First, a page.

Miz Ellen looked kind of misty, like she needed to dab at her own eyes. "You're a good girl, Polly," she said again, and kissed Polly back. "A real good girl."




Everything was packed away in the trunk. Down at the bottom, hidden under petticoats and plain skirts and cotton or linen blouses that Miz Ellen had helped her choose, was Polly's treasure box. It didn't have much in it: a little parasol, a sandalwood fan, a buckle threaded onto black ribbon, her lace fichu. She'd wanted to wear the fichu with her new dress but Miz Ellen had said the narrow ribbon was better. Less showy, Miz Ellen said; more discreet and elegant.

Her savings were there, too. One hundred and twenty seven dollars, rolled up in an old handkerchief and tucked away in the toe of a shoe, one of the high-heeled pair with black ribbon bows and little silver buckles.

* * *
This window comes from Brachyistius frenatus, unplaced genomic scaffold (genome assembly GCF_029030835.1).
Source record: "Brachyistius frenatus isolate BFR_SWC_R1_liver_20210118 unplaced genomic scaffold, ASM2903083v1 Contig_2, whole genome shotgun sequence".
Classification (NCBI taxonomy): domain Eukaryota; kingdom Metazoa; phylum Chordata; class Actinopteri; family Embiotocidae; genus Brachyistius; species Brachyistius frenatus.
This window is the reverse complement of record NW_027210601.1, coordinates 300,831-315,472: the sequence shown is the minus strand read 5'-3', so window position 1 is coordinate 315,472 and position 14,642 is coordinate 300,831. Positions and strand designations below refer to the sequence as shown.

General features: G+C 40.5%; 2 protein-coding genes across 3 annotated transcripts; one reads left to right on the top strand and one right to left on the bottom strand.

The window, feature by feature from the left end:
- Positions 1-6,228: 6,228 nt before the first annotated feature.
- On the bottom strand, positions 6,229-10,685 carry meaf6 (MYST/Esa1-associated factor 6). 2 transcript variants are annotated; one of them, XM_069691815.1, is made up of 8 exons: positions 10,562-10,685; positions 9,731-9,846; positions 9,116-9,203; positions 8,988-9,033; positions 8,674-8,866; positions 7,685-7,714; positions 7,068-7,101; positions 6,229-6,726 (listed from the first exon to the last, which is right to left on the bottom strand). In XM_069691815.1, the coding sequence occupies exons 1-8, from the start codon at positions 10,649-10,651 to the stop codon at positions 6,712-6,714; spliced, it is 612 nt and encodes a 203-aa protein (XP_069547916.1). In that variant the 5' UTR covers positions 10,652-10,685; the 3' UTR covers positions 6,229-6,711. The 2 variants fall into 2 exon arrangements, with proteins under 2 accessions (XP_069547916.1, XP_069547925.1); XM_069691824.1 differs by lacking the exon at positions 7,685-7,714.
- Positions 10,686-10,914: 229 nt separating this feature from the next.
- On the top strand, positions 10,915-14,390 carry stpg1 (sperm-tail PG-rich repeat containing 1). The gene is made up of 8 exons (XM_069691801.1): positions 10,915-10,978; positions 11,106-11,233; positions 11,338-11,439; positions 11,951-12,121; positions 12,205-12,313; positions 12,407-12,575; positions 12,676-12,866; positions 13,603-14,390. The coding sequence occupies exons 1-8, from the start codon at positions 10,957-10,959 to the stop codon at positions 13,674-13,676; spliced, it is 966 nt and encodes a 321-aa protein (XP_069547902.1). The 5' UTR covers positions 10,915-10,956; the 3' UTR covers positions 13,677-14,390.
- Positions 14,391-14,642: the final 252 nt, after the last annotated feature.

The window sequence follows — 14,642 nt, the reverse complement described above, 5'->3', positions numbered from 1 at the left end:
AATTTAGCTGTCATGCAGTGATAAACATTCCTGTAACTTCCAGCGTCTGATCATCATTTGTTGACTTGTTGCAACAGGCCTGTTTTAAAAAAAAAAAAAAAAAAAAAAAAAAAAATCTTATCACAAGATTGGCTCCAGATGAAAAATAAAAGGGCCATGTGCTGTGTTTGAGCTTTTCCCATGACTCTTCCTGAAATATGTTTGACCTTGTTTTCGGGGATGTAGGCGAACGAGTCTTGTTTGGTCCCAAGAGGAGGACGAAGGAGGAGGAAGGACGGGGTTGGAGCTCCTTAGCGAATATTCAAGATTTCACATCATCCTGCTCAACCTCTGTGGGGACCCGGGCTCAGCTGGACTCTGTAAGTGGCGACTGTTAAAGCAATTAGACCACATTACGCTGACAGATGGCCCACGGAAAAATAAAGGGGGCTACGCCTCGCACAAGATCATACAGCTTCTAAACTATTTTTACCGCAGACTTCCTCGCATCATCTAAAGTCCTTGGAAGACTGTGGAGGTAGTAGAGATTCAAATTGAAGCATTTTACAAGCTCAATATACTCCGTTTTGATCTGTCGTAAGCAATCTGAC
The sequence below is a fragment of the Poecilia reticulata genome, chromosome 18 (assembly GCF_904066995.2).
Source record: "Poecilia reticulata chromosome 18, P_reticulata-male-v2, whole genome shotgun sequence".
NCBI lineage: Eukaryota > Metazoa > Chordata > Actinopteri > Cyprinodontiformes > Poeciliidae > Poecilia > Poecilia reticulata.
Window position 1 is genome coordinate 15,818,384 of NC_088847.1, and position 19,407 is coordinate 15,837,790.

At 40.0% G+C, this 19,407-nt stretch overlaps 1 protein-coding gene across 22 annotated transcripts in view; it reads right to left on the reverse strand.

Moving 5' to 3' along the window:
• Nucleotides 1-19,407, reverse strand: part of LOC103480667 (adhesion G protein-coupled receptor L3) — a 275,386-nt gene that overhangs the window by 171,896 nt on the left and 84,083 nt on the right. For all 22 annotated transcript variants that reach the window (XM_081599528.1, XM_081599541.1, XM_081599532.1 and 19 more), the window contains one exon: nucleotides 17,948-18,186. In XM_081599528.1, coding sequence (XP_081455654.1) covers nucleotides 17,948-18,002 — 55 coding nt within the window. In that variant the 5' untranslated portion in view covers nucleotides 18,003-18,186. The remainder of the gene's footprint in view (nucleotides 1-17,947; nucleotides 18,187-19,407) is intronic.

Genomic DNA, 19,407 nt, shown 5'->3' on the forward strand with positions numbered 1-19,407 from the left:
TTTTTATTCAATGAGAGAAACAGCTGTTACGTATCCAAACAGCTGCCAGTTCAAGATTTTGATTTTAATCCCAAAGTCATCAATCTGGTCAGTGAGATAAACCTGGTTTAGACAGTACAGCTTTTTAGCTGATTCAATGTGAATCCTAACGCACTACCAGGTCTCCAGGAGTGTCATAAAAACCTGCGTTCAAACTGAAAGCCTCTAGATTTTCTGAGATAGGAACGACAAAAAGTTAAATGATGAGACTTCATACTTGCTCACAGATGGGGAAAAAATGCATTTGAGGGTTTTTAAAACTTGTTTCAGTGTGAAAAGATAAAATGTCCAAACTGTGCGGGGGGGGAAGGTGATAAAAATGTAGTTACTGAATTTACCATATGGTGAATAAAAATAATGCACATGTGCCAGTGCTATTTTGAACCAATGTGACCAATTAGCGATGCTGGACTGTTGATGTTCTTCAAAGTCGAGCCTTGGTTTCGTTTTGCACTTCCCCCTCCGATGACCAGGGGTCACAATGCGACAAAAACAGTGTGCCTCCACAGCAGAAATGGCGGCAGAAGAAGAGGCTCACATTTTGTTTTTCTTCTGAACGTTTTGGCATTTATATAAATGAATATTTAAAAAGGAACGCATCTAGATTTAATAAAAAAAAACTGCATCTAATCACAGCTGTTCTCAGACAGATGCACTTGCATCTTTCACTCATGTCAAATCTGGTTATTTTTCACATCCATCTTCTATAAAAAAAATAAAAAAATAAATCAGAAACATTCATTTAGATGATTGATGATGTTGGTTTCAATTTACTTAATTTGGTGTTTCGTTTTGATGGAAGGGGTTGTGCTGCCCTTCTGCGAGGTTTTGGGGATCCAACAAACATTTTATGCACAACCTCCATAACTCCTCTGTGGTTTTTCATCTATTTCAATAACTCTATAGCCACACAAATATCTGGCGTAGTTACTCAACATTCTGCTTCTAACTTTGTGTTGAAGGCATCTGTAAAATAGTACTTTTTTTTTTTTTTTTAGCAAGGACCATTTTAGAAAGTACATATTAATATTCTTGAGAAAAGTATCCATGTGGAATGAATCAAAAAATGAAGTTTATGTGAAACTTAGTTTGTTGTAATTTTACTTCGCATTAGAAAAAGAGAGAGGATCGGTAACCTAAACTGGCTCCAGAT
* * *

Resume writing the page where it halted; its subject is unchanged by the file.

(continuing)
Before she locked the trunk ready for Jim to take it to the livery where Frank had the wagon waiting, she patted the shoe with the hand that would soon wear Frank's ring. She didn't go to him a penniless bride and the money she brought with her had been hard won. She'd earned every cent.




Jim checked the back alley was clear before Miz Ellen led them all out into town.

They walked together in a little bunch, Jim and Pete coming along behind, watching to make sure they weren't bothered. Polly was in the middle with Hannah hanging off one arm and Eliza off the other and the other girls making little pats at her now and again to say their goodbyes, their soft hands touching her arm or shoulder or whatever they could reach. They talked quietly, not wanting to be noticed. They were all dressed in good street clothes, hair smooth and braided away from their clean as-the-good-Lord-made-them faces. They didn't sashay their way along, as they'd do inside the house, making their hips sway to make a man's eyes bug out, but walked every bit like the ladies Miz Ellen wanted them to be.